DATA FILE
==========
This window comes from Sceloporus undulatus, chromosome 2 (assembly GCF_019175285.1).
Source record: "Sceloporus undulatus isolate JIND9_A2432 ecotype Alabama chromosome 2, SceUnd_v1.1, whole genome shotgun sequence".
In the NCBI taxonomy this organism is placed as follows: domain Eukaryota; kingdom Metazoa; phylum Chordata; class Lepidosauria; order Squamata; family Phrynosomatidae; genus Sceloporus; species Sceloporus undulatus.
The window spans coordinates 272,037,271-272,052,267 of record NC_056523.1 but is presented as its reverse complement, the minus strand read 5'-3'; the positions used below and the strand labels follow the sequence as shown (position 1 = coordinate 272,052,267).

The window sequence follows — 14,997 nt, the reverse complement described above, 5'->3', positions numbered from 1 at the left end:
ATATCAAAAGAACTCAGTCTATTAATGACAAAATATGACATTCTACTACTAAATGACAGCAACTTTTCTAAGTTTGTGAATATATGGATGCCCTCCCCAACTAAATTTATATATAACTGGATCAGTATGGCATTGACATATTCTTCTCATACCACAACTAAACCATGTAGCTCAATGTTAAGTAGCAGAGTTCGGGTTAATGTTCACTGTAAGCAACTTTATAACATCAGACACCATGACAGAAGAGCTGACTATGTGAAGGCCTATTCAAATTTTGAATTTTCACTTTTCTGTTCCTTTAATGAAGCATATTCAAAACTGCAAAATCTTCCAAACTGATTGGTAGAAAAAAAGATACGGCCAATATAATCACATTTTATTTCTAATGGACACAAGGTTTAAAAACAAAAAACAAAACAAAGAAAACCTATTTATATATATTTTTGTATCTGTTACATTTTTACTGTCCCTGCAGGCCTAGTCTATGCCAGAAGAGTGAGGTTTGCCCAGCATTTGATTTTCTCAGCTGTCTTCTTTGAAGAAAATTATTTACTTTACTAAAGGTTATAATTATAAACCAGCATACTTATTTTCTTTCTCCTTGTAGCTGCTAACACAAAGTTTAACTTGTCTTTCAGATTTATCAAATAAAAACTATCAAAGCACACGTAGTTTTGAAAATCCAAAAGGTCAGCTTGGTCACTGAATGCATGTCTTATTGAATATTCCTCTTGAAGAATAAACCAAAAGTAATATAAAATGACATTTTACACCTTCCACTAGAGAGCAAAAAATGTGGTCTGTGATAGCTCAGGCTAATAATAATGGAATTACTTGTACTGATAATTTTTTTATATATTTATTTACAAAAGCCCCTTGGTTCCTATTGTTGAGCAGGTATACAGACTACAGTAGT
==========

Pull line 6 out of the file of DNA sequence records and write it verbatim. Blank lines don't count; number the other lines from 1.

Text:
ATATCAAAAGAACTCAGTCTATTAATGACAAAATATGACATTCTACTACTAAATGACAGCAACTTTTCTAAGTTTGTGAATATATGGATGCCCTCCCCAACTAAATTTATATATAACTGGATCAGTATGGCATTGACATATTCTTCTCATACCACAACTAAACCATGTAGCTCAATGTTAAGTAGCAGAGTTCGGGTTAATGTTCACTGTAAGCAACTTTATAACATCAGACACCATGACAGAAGAGCTGACTATGTGAAGGCCTATTCAAATTTTGAATTTTCACTTTTCTGTTCCTTTAATGAAGCATATTCAAAACTGCAAAATCTTCCAAACTGATTGGTAGAAAAAAAGATACGGCCAATATAATCACATTTTATTTCTAATGGACACAAGGTTTAAAAACAAAAAACAAAACAAAGAAAACCTATTTATATATATTTTTGTATCTGTTACATTTTTACTGTCCCTGCAGGCCTAGTCTATGCCAGAAGAGTGAGGTTTGCCCAGCATTTGATTTTCTCAGCTGTCTTCTTTGAAGAAAATTATTTACTTTACTAAAGGTTATAATTATAAACCAGCATACTTATTTTCTTTCTCCTTGTAGCTGCTAACACAAAGTTTAACTTGTCTTTCAGATTTATCAAATAAAAACTATCAAAGCACACGTAGTTTTGAAAATCCAAAAGGTCAGCTTGGTCACTGAATGCATGTCTTATTGAATATTCCTCTTGAAGAATAAACCAAAAGTAATATAAAATGACATTTTACACCTTCCACTAGAGAGCAAAAAATGTGGTCTGTGATAGCTCAGGCTAATAATAATGGAATTACTTGTACTGATAATTTTTTTATATATTTATTTACAAAAGCCCCTTGGTTCCTATTGTTGAGCAGGTATACAGACTACAGTAGT